By the end of the 19th century, this balance had shifted dramatically. Many among the old élite were hard hit by the agricultural depression, and it was only those with large incomes from other sources who continued to build. The pompous, ponderous, baronial ‘restoration’ of Arundel for the Duke of Norfolk, the swaggering English Baroque of Bryanston for Viscount Portman, and the astonishing, fairytale Cardiff Castle for the Marquess of Bute, all come in this category. But, in the main, it was the new rich who now predominated: mustard manufacturers replaced marquesses as the prime patrons of country-house building. Armstrong at Cragside and the Rothschilds at Waddesdon and Halton were but the most spectacular of these nouveaux riches builders. Significantly, the last great English country-house architect, Edwin Lutyens, built much more for the new rich than for the old. Middleton Park in Oxfordshire in 1936 for the Earl of Jersey is a late exception; Castle Drogo, his masterpiece in this genre, built between 1911 and 1930 for the owner of Home and Colonial Stores, is more typical – in its patron if not in its appearance.
As Jill Franklin explains, this shift in the pattern of patronage also had some effect on the nature of the finished product, as the country house was gradually superseded by the house in the country. The former had included, not only the house, but a park and broad acres, integrated into a coherent and often self-sufficient estate: it was the expression of a landed social order and an aristocratic polity in which broad acres still spelt economic security, social prestige and political influence. Country houses were still power houses, where ministries might be made or unmade, reputations gained or lost, policies espoused or discarded, and electoral contests decided. But by the end of the 19th century, as land ceased to be equated automatically with security, power or prestige, the new industrial rich increasingly preferred a house in the country, without the broad acres, and even sometimes without the park. Such houses had no organic links with the countryside; they were usually sustained by industrial earnings rather than agricultural rentals; and they were the beginning of a new trend, rather than the culmination of the old, setting the fashion for country cottages and weekend retreats.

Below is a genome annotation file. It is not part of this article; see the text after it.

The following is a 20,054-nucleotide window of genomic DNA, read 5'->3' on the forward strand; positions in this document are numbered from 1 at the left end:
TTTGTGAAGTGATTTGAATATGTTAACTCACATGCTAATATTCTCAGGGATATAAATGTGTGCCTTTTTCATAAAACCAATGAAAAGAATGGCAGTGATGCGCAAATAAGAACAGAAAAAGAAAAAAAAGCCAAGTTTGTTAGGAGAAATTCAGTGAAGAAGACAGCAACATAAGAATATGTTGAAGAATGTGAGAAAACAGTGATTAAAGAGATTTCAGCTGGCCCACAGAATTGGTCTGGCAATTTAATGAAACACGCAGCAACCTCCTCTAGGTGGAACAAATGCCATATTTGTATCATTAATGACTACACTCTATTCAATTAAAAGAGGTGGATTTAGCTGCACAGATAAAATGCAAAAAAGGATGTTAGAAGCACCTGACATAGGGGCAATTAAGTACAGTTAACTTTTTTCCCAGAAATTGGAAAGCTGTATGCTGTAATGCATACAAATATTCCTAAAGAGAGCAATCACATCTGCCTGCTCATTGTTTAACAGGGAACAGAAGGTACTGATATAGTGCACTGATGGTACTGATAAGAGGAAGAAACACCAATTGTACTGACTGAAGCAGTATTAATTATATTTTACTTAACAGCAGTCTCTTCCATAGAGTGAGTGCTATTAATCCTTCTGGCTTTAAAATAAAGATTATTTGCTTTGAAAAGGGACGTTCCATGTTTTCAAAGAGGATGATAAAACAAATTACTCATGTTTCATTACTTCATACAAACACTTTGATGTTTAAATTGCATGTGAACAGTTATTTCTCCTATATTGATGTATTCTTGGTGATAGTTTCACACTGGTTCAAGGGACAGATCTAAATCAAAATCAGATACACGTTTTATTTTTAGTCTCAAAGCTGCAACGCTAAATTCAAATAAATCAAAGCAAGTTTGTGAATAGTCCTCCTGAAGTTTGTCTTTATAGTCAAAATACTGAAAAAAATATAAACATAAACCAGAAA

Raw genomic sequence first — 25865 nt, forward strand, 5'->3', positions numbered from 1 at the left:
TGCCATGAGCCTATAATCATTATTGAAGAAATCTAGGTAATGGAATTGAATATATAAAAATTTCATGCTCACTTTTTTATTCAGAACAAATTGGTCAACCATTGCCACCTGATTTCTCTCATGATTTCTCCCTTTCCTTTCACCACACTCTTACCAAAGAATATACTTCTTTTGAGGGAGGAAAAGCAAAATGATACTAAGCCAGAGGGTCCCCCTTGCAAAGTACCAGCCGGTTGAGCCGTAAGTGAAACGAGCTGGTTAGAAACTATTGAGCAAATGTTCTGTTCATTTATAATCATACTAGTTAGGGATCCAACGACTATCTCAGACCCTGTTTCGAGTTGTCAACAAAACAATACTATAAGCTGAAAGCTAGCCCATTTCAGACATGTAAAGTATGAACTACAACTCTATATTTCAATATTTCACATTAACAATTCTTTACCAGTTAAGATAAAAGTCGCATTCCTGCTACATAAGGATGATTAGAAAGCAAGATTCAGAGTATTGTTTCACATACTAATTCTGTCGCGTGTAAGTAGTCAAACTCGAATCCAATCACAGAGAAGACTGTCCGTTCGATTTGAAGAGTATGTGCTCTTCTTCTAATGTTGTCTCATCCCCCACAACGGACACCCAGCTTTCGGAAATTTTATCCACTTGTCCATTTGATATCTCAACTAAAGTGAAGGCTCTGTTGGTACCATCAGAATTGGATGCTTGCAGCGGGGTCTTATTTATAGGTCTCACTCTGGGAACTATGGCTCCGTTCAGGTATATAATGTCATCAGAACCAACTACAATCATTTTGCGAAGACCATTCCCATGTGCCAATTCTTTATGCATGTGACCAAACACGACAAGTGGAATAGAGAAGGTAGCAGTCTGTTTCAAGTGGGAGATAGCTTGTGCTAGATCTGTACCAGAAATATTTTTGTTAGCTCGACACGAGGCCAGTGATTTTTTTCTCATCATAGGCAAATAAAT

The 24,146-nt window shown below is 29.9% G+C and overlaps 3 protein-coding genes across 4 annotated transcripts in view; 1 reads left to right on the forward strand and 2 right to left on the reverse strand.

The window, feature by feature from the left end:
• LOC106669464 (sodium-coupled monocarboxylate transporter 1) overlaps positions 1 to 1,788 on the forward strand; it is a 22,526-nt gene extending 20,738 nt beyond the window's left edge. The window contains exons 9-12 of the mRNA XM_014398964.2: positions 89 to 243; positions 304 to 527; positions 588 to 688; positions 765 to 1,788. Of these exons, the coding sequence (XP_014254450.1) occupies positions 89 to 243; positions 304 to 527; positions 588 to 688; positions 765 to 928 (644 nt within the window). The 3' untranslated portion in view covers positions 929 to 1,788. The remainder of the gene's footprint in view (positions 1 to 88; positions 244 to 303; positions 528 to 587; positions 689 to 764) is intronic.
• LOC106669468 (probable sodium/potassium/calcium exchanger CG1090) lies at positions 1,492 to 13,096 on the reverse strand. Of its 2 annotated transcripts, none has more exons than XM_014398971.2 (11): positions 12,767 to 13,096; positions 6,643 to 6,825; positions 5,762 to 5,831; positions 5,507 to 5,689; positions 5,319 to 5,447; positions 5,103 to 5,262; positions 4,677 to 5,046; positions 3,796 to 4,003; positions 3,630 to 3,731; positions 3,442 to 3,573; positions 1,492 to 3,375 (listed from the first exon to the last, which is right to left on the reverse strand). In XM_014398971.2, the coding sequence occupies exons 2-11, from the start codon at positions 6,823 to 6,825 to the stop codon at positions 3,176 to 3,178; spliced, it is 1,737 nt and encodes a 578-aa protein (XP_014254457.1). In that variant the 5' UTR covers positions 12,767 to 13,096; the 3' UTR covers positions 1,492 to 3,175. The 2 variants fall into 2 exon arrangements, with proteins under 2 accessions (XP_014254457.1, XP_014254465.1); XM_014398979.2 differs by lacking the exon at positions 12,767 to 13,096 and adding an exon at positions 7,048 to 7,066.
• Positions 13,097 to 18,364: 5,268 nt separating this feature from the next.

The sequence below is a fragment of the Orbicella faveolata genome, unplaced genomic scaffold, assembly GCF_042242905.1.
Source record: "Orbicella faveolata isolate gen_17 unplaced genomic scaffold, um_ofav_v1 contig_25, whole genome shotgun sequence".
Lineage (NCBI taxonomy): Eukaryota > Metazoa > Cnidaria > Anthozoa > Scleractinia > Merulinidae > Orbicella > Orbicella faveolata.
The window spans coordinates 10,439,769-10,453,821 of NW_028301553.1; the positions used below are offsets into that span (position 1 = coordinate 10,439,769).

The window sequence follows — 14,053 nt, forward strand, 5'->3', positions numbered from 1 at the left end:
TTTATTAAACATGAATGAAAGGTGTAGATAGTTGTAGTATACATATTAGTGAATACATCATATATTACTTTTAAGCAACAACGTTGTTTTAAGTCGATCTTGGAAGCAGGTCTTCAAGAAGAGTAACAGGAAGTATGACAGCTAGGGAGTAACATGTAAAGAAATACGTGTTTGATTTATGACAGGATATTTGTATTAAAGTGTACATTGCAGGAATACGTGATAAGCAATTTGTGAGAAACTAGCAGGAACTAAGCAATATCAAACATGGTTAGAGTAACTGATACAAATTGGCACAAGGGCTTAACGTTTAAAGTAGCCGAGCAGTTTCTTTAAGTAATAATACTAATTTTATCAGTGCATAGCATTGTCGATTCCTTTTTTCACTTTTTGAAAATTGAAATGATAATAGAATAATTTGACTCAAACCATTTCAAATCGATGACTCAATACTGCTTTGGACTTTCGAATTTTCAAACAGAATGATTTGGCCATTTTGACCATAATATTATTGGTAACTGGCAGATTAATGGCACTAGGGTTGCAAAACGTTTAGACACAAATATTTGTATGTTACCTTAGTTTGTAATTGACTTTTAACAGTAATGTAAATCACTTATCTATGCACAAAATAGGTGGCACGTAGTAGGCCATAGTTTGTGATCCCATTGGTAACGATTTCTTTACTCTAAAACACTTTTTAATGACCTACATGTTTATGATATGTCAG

There are, then, real difficulties in deciding what was or was not a gentleman’s country house during this period. The purpose for which these mansions were built, and the type of life lived within them, might differ considerably, depending on whether it was for the old rich or the new, to be the hub of a great estate or merely a weekend retreat. A country-house party at Eaton in the 1890s, for instance, would have a very different tone from a weekend at Waddesdon or Cragside; and a house like Alnwick, which was the heart of a territorial empire, would fulfil many functions not found in a mere house in the country. Moreover, as Jill Franklin points out, it is virtually impossible to relate building styles to architects, patrons or periods, except in the most superficial way. Men like Water-house, Shaw and Lutyens could and did design in a wide variety of styles; neither the old rich nor the new had marked preferences for Tudor or Queen Anne or Old English; and, although there was a discernible shift from early Victorian Italianate via High Victorian Gothic to fin-de-siècle neo-Georgian, there are too many exceptions to this pattern for much significance to be attached to it.
Nevertheless, it is clear that 19th-century country houses did have enough in common to merit being treated as a coherent group. They accommodated similar people (the master and his wife, their children, their guests and their servants); they did so on the basis of a shared view of a segregated, hierarchical society, in which division and ordering was by age, sex and status; and devising a plan in which each room must have a separate function, and each resident a separate territory, was thus the common problem which beset all country-house architects. The degree of elaboration which resulted – at least down to the 1880s – is well shown in the 70 house plans which are the centrepiece of this book. Above stairs, there was a spatial explosion, as the drawing-room, dining-room, library, hall, staircase, bedrooms, nursery and boudoir were augmented by the study, the billiard room, the smoking-room, the gunroom and the conservatory. And below stairs there was a parallel proliferation, as the butler came to preside over a pantry, a strongroom, a lamp room, a brushing room, a brewhouse and a coalhouse, the housekeeper supervised the stillroom and the laundry, and the cook controlled the kitchen, the scullery and the larders. The climax of this expansion was reached at Kinmel in 1870: a room was built in the servants’ wing in which the daily newspaper was ironed!
Not surprisingly, the greatest mid-Victorian houses mopped up servants like blotting paper, with as many as forty indoors, and almost as many again outside. So, as these house plans eloquently demonstrate, the ground-floor level of the servants’ wing might take up even more space than did the main block itself. Here was an exceedingly complex machine which, when it worked efficiently, earned metaphorically-appropriate praise: ‘It all ran like clockwork.’